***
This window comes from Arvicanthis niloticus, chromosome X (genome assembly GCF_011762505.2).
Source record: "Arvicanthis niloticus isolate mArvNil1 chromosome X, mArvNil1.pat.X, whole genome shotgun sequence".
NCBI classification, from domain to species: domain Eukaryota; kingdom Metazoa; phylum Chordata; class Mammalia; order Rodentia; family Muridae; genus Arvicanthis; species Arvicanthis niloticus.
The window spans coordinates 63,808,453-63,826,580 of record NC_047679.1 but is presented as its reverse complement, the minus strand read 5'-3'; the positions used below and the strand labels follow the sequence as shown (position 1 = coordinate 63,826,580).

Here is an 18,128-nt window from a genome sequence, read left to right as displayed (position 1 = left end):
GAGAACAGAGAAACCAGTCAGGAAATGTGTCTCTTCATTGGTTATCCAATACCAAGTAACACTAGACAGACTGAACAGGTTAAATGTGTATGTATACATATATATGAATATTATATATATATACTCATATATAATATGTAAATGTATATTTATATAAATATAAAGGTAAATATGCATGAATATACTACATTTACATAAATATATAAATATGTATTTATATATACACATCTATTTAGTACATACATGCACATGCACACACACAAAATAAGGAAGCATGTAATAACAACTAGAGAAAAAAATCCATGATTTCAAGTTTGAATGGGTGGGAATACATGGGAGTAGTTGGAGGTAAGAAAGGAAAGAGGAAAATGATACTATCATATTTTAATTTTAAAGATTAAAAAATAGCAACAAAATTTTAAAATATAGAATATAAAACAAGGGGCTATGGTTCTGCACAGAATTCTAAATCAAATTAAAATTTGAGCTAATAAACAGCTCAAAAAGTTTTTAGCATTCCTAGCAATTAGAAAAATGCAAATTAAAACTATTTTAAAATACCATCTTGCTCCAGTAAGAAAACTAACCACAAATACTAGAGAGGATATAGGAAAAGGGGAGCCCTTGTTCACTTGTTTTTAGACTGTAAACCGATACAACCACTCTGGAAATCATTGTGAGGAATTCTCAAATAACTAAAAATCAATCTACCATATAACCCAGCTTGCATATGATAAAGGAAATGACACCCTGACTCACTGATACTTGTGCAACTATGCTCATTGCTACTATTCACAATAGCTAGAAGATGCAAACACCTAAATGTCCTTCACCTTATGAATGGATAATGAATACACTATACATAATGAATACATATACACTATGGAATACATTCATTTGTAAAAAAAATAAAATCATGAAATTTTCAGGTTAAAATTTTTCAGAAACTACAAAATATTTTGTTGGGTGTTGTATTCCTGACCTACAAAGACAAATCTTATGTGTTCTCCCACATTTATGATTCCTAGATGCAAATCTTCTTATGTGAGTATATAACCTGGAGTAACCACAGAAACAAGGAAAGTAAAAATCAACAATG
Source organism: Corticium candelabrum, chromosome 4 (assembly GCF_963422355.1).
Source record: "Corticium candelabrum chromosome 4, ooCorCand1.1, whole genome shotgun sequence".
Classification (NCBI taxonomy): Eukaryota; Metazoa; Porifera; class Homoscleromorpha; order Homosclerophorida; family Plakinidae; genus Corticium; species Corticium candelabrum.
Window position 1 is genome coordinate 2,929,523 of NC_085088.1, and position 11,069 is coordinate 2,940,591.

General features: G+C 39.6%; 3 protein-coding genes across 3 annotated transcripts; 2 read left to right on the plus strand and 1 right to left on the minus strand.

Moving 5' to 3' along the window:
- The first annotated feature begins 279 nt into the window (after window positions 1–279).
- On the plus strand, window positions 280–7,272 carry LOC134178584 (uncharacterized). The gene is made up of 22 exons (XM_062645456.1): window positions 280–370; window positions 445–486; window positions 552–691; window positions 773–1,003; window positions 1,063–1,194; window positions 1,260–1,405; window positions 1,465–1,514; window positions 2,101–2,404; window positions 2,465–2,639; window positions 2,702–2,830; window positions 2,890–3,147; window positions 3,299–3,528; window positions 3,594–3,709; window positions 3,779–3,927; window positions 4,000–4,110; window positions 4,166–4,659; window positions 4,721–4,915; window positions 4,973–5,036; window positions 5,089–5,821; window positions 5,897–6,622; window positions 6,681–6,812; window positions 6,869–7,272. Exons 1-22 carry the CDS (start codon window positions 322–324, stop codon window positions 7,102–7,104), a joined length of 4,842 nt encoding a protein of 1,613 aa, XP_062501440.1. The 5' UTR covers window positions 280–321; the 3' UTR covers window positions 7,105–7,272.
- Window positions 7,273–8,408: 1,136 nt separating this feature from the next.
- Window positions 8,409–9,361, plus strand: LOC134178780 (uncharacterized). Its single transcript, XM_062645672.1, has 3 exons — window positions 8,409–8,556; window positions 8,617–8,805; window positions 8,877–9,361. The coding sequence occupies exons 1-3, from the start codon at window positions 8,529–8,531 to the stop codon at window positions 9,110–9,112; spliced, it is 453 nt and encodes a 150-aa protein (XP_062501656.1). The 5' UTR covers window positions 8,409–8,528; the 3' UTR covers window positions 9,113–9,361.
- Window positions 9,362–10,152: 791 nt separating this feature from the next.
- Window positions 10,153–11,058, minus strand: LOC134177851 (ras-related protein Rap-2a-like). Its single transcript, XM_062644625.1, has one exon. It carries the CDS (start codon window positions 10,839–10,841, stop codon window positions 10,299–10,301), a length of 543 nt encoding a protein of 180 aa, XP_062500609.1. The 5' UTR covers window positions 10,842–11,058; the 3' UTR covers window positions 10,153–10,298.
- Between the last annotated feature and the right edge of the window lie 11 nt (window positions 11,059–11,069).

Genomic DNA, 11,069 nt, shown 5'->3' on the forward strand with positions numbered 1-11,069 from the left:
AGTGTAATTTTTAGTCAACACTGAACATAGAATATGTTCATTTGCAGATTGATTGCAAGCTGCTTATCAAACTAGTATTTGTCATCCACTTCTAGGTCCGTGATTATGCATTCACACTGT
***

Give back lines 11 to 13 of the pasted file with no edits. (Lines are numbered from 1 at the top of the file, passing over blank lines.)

General features: G+C 39.6%; 3 protein-coding genes across 3 annotated transcripts; 2 read left to right on the plus strand and 1 right to left on the minus strand.

Moving 5' to 3' along the window:
- The first annotated feature begins 279 nt into the window (after window positions 1–279).